Holiday Inn Spends $100M to Appeal to White Dads

Last Updated May 5, 2010 4:23 PM EDT

Holiday Inn will be spending $100 million on a new ad campaign that hopes to appeal to what it calls the core values of its customers; independence, self-knowledge, family-first, fulfillment and fun -- but the commercials look like they're appealing to Midwestern white families.

The "Stay Real" commercial campaign comes after Holiday Inn's $1 billion renovation of 3,300 properties, with 2,200 hotels relaunched with more contemporary digs. The commercials are scheduled to run alongside Major League Baseball and popular programs such as American Idol, The Amazing Race and CSI, and are supposed to appeal to 25-50-year-old men who are married with kids.

According to USA Today, CEO Kevin Kowalski had this to say about the new campaign:

Our target guest is the everyday hero and they share five core values: family first, work-life balance, self knowledge and fulfillment, spirit of independence and fun and enjoyment. The other thing we know about this guest is they take great pride in staying true to themselves. Hence their fundamental need from a hotel is an unpretentious place where they can relax and truly be themselves.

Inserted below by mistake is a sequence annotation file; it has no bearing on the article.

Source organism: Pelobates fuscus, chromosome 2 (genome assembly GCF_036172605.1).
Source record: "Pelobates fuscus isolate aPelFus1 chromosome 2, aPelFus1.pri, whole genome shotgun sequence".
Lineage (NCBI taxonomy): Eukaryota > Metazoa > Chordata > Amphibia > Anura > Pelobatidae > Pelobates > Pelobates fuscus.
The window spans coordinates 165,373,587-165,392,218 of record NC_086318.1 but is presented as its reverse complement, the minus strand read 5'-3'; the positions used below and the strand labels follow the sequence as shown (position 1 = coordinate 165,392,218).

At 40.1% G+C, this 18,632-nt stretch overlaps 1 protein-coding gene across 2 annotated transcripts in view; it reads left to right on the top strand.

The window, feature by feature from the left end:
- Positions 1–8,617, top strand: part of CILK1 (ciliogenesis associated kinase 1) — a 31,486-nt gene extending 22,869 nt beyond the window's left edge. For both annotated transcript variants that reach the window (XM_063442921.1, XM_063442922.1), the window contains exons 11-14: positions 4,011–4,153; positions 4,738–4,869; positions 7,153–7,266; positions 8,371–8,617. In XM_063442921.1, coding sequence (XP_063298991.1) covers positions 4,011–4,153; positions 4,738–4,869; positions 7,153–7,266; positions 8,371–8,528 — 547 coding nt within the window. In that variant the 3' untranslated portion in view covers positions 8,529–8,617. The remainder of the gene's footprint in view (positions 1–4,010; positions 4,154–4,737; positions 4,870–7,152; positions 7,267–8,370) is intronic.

How do white men 25-50 be authentic? Apparently by barbecuing in the rain, playing with children or watching sports. Personally, I found the message lackluster, but both Marriott and Starwood are touting the return of business travel, so perhaps Holiday Inn hopes to place itself as a slightly cheaper alternative for businessmen on a budget.

The campaign seems to lack any people of color or women, which I think isn't doing Holiday Inn any favors -- at least in this country. The commercials, made by McCann Erickson in Sydney, will also be shown in Singapore, Germany and Britain, so perhaps a male-dominated campaign makes sense globally. Still, I can't see how a homogeneous group of white men would be an ideal choice.

Who often plans travel for companies? As an administrative assistant for a tech company in the late 1990s, I can tell you it was often me -- definitely neither a manager nor a father. The reality is that appealing to the businessmen themselves, to the exclusion of all others, may not be the best idea for a $100 million ad campaign.

Photo: Holiday Inn